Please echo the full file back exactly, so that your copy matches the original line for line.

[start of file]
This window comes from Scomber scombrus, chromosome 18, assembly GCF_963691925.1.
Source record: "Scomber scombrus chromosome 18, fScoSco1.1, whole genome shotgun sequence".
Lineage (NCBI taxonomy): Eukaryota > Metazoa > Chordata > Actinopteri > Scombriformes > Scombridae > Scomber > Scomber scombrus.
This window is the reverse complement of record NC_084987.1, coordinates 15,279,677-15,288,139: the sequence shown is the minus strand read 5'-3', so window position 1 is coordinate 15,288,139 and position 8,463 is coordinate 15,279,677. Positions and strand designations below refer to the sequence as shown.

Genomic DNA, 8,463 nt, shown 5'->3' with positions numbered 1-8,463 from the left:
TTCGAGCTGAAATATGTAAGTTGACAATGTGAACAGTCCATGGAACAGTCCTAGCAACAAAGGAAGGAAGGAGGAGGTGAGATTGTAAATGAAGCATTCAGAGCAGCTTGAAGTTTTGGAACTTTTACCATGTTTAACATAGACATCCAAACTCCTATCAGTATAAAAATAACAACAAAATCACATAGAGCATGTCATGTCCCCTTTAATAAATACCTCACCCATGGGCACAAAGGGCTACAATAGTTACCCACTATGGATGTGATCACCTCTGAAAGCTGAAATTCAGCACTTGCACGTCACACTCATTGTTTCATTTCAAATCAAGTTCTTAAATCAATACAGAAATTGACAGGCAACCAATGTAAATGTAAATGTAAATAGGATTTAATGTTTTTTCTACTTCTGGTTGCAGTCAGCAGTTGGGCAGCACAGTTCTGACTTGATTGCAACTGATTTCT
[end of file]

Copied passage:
This window comes from Scomber scombrus, chromosome 18, assembly GCF_963691925.1.
Source record: "Scomber scombrus chromosome 18, fScoSco1.1, whole genome shotgun sequence".
Lineage (NCBI taxonomy): Eukaryota > Metazoa > Chordata > Actinopteri > Scombriformes > Scombridae > Scomber > Scomber scombrus.
This window is the reverse complement of record NC_084987.1, coordinates 15,279,677-15,288,139: the sequence shown is the minus strand read 5'-3', so window position 1 is coordinate 15,288,139 and position 8,463 is coordinate 15,279,677. Positions and strand designations below refer to the sequence as shown.

Genomic DNA, 8,463 nt, shown 5'->3' with positions numbered 1-8,463 from the left:
TTCGAGCTGAAATATGTAAGTTGACAATGTGAACAGTCCATGGAACAGTCCTAGCAACAAAGGAAGGAAGGAGGAGGTGAGATTGTAAATGAAGCATTCAGAGCAGCTTGAAGTTTTGGAACTTTTACCATGTTTAACATAGACATCCAAACTCCTATCAGTATAAAAATAACAACAAAATCACATAGAGCATGTCATGTCCCCTTTAATAAATACCTCACCCATGGGCACAAAGGGCTACAATAGTTACCCACTATGGATGTGATCACCTCTGAAAGCTGAAATTCAGCACTTGCACGTCACACTCATTGTTTCATTTCAAATCAAGTTCTTAAATCAATACAGAAATTGACAGGCAACCAATGTAAATGTAAATGTAAATAGGATTTAATGTTTTTTCTACTTCTGGTTGCAGTCAGCAGTTGGGCAGCACAGTTCTGACTTGATTGCAACTGATTTCT